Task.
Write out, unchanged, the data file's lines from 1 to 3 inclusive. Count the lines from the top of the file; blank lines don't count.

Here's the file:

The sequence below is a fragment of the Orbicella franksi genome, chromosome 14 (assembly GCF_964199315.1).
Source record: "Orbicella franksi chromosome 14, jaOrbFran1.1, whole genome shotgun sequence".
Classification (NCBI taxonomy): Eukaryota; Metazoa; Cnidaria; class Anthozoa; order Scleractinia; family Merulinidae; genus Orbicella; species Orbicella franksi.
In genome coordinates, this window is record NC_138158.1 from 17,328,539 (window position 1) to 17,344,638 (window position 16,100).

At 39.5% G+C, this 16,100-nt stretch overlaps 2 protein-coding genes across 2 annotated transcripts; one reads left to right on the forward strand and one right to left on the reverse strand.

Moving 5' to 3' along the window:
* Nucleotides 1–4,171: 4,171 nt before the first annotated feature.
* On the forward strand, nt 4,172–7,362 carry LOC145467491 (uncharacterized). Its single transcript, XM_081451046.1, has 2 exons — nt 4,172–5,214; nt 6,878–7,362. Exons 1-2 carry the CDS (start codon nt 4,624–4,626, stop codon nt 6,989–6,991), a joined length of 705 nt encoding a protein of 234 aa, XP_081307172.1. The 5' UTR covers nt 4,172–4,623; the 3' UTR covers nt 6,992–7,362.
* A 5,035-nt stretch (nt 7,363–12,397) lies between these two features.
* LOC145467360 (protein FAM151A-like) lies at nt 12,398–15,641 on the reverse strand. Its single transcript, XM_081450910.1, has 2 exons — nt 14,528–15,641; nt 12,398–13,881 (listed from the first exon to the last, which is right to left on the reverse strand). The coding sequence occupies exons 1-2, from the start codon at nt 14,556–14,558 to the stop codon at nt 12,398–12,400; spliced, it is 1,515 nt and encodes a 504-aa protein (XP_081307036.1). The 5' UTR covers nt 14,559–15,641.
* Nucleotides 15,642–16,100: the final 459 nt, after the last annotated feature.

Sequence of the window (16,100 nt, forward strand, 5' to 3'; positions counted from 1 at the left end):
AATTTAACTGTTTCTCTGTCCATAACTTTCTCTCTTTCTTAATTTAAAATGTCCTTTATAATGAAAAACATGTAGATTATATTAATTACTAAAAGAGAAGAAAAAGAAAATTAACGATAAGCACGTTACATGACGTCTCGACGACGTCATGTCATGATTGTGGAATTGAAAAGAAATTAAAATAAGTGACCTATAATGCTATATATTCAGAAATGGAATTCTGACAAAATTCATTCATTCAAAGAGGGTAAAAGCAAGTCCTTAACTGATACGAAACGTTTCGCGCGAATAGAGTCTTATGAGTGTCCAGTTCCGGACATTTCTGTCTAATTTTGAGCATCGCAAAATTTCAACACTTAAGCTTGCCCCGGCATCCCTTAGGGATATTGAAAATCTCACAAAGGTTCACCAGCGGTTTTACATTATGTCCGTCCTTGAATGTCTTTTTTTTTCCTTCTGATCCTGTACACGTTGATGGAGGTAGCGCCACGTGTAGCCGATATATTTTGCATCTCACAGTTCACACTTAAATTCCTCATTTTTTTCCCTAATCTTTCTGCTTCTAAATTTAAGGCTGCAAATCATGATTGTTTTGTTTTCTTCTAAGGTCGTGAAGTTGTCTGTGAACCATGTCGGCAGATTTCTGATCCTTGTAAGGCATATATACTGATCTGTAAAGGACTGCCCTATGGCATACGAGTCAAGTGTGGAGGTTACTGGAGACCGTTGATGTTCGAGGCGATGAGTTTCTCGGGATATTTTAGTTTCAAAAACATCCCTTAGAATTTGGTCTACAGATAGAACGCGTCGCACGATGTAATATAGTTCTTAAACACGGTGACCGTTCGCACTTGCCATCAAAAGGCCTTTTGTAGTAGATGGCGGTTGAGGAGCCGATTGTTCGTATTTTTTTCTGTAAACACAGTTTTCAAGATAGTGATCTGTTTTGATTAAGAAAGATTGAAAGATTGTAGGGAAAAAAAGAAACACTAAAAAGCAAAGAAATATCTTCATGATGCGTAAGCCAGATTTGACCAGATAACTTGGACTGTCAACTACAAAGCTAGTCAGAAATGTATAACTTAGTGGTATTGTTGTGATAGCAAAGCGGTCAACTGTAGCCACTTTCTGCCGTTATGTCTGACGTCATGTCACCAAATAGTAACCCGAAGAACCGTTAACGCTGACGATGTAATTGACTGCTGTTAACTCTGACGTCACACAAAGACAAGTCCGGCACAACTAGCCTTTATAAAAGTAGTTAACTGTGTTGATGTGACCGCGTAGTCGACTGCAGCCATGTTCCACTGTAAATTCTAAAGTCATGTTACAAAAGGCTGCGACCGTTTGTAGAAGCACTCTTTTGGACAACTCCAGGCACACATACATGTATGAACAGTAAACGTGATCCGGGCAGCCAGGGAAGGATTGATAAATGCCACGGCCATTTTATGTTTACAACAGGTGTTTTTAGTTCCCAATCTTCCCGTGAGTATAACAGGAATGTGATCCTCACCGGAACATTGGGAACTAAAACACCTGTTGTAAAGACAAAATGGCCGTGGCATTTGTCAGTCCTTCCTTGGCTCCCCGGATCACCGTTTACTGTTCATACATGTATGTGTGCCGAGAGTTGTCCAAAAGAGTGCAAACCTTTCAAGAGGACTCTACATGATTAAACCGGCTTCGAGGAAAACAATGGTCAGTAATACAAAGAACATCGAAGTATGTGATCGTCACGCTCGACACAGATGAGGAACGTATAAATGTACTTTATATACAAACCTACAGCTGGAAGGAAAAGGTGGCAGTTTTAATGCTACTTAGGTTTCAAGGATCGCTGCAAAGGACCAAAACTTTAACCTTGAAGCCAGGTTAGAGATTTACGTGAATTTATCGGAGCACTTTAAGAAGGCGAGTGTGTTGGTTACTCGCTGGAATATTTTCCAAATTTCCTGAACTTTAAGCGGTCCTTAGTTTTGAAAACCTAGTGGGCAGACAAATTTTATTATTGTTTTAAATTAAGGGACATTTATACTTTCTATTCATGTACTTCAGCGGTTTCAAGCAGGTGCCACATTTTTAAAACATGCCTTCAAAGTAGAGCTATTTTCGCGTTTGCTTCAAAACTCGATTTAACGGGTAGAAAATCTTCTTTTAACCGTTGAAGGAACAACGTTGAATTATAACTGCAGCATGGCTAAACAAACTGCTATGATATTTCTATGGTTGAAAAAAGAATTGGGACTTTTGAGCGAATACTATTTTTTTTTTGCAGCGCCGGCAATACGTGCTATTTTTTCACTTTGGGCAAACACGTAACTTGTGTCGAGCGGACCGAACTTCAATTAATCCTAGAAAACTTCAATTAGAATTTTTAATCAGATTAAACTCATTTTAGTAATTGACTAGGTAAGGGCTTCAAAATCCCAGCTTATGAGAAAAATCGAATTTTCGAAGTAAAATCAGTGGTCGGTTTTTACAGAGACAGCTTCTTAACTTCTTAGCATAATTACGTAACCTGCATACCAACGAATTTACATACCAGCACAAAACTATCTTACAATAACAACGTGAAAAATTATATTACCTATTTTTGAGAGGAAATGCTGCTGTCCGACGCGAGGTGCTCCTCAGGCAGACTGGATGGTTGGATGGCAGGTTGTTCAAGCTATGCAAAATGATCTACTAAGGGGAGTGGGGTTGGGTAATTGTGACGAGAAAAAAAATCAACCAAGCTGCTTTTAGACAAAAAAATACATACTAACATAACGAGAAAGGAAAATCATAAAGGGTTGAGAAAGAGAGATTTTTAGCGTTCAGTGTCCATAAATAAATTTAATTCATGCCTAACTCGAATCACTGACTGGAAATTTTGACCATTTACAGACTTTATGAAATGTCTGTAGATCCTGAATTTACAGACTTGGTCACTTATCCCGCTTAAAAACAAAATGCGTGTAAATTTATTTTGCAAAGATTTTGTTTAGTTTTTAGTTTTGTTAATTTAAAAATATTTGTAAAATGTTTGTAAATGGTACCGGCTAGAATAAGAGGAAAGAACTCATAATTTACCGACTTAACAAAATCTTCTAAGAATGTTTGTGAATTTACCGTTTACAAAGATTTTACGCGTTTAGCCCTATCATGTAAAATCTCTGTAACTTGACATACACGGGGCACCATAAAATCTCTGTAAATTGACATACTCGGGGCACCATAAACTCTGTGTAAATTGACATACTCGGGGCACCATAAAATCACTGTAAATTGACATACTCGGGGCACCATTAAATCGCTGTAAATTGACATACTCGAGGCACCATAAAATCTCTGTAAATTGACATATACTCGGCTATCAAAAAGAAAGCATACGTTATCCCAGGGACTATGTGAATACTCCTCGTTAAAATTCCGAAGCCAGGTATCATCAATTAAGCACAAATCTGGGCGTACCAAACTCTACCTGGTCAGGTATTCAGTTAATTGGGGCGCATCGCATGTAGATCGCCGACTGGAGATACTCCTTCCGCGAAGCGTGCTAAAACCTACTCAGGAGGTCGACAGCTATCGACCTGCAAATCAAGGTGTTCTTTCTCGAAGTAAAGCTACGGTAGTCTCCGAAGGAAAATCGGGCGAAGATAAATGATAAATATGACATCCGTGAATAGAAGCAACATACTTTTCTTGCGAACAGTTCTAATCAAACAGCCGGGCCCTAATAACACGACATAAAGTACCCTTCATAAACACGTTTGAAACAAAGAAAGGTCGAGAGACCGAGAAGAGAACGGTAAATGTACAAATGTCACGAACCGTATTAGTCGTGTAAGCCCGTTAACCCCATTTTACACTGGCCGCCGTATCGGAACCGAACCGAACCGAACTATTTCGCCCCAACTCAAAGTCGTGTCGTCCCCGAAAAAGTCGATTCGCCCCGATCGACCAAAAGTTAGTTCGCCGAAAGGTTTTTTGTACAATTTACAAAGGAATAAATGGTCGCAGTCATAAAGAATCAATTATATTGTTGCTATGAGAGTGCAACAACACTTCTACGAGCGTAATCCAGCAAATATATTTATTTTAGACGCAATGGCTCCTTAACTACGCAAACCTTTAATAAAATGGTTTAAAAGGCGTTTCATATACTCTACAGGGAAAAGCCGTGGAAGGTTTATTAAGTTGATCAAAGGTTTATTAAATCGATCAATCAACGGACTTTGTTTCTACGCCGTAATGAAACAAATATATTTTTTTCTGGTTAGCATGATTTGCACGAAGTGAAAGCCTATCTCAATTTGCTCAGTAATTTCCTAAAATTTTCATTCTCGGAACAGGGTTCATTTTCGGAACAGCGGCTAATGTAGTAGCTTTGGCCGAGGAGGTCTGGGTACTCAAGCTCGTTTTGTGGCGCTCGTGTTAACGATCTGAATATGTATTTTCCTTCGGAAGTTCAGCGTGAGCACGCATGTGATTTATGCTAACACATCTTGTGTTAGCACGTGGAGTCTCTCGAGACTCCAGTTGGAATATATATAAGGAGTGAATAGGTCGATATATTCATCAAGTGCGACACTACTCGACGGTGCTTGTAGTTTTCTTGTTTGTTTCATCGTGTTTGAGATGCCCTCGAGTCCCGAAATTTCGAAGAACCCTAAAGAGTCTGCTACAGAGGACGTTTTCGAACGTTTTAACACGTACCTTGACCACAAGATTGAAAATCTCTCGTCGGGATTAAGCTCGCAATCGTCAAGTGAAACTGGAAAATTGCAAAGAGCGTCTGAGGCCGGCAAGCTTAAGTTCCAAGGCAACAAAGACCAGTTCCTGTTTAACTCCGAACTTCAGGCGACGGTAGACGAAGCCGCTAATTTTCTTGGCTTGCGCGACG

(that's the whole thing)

The sequence below is a fragment of the Orbicella franksi genome, chromosome 14 (assembly GCF_964199315.1).
Source record: "Orbicella franksi chromosome 14, jaOrbFran1.1, whole genome shotgun sequence".
Classification (NCBI taxonomy): Eukaryota; Metazoa; Cnidaria; class Anthozoa; order Scleractinia; family Merulinidae; genus Orbicella; species Orbicella franksi.